User journey maps come in all shapes and sizes, depending on the type of product, persona and the goals you’ve defined for the research project. We understand it can be confusing to come up with your own structure suitable for your specific use case. That’s why we gathered 5 different user journey map examples to make sure you have something to look up to when working on your own map.
It’s always easier to create something based on the examples of professionals who’ve already done it!
In examples below we go through user journey maps of:
- Indian Railways
Example 1: NN/group
We chose NN/group’s user journey map as the first example for one reason. It’s very simple and easy to recreate and can serve as the most basic template with all the crucial components inside. In this particular case, we’re looking at the user journey map of the Jumping Jamie, who is looking to switch her mobile plans in order to save money.
The map perfectly outlines the 4 user stages she goes through: define, compare, negotiate, select.
We can see that at each stage Jamie completes different steps on the way to her final goal. We can also see the feelings she has along the way and the line which represents her emotions, going from the low to high points, depending on her satisfaction with the experience. The bottom of the map serves as the conclusion, defining the opportunities for improving the customer journey and internal ownership.
Example 2: Spotify
Spotify’s map for improving their music sharing experience is a great example of a B2C customer journey map. It was created as a part of a design project with the goal to add a music sharing feature that would allow listeners to send each other playlists and songs either within the platform or using other platforms. The project included customer journey mapping together with developing a persona as a part of the research stage. Check out the full Spotify case study to learn more.
As we can see on this map, there are a lot more stages a typical Spotify user goes through. Their thoughts and actions are described a lot more detailed and there are also additional sections such as touchpoints and actors. This map help[ed the design team understand at which point and why users get motivated to share music with each other. One of the key insights was that users are much more likely to share a song when the sharing feature is visible to them.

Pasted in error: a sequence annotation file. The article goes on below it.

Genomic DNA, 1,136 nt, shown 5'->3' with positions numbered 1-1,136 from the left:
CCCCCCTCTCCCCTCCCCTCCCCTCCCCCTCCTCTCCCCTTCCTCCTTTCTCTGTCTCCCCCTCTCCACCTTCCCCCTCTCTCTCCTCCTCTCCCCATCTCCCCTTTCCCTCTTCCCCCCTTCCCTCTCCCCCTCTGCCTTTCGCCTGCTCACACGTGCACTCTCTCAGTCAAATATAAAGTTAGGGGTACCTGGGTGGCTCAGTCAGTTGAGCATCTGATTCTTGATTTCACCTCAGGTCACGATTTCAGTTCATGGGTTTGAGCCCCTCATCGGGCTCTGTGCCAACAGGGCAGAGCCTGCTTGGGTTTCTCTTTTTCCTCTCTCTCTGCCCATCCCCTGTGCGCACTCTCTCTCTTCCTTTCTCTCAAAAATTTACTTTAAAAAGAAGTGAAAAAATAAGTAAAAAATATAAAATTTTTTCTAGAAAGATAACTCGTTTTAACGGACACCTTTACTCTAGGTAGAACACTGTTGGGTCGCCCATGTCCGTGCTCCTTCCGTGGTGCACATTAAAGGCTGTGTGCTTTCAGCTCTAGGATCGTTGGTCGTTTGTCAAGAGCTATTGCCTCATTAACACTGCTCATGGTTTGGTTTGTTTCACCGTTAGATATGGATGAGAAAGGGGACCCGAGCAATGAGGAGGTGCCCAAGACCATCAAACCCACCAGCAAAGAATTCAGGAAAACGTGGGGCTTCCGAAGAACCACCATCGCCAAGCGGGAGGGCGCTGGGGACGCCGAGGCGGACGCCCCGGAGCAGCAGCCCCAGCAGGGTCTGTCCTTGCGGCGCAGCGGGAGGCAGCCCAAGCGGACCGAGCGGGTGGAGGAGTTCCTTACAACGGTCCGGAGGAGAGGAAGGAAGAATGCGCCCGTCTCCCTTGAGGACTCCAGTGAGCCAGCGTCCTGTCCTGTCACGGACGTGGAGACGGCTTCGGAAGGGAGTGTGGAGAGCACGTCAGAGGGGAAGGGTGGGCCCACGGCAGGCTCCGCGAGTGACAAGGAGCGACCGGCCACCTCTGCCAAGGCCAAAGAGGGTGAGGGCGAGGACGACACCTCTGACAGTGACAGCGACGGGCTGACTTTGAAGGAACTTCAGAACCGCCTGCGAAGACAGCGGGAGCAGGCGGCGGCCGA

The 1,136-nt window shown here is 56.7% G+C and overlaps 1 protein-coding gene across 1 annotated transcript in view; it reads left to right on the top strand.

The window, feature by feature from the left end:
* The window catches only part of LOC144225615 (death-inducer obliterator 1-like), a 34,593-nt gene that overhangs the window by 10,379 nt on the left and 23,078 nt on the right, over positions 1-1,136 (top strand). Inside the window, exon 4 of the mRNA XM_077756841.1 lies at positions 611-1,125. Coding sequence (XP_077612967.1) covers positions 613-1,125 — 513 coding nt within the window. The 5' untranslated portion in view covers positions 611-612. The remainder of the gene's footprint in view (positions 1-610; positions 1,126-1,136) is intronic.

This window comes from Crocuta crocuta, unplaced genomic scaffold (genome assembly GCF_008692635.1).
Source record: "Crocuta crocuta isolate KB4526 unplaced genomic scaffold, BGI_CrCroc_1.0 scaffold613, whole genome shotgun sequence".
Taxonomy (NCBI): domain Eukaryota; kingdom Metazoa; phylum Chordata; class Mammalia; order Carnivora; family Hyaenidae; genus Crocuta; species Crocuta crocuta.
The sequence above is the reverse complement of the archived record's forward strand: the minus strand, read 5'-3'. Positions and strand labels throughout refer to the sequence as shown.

Meghana Bowen, a UX designer who worked on the project talks about pain points they uncovered: “The biggest pain points discovered during the research stage was that the participants were worried about being judged for their music habits, as well as, most users were not aware of a share functionality existing.”
Example 3: Hubspot
In 2018 Hubspot created their own customer journey map and wrote a whole article about it providing you tips to create your own.
They chose a classical linear structure and used color-coding to make it more readable. A great idea was to add testimonials of their actual customers dealing with the product during the user research stage. This helped to empathize with them better, make existing problems feel more real and urgent and justify the data about their feelings.
It’s also a great thing to add for those who you’ll be presenting your user journey map to. These people will not be completely familiar with the research process behind it, but reading the testimonials could help them get more context on what’s going on at each stage of the journey.
Example 4: UXPressia
Another user journey map example, this time by UXPressia. It perfectly represents the B2B customer journey, outlining the stages a user goes through while making a purchase, from awareness to bonding or detachment.
UXPressia’s user journey map also includes 2 handy sections: barriers and motivators, that they describe under each stage. We can see that while there are no detailed emotions described at this map (as in the previous ones, for example), it’s still informative due to the motivators and berries sections.
That again proves that user journey maps can and should look differently, as long as they are informative and clearly represent your user’s POV.
Example 5: Indian Railways
Our last example will be a user journey map created by Deepika Sinha from a research case study found on Behance. The study was conducted with a goal of improving the mobile UX of an Indian Railway app. You can check out the whole case study here.
This is a great example of how you can make an informative user journey map while still keeping it clean, visually appealing and not scary to read. The map shows the experience of booking tickets through the app, describes the pain points a user goes through and the opportunities for designers to improve the experience.
How to create a user journey map?
Creating a user journey map is an iterative process that not only includes building a map itself, but also a lot of user research and usability testing done throughout the whole process.
Creating a user journey map for your specific persona helps to look at the product from their point of view, uncover pain points and opportunities for fine-tuning the user flow in order to make it more intuitive.
To create a user journey map we recommend following these 7 steps:
- Set the objectives
- Define user personas
- Get to know your audience
- Define the journey phases
- Map out each phase
- Validate the user journey
- Identify confusions and areas of improvement
Check out our user journey map page, where we explain each of the steps in detail and walk you through the process of creating your own map.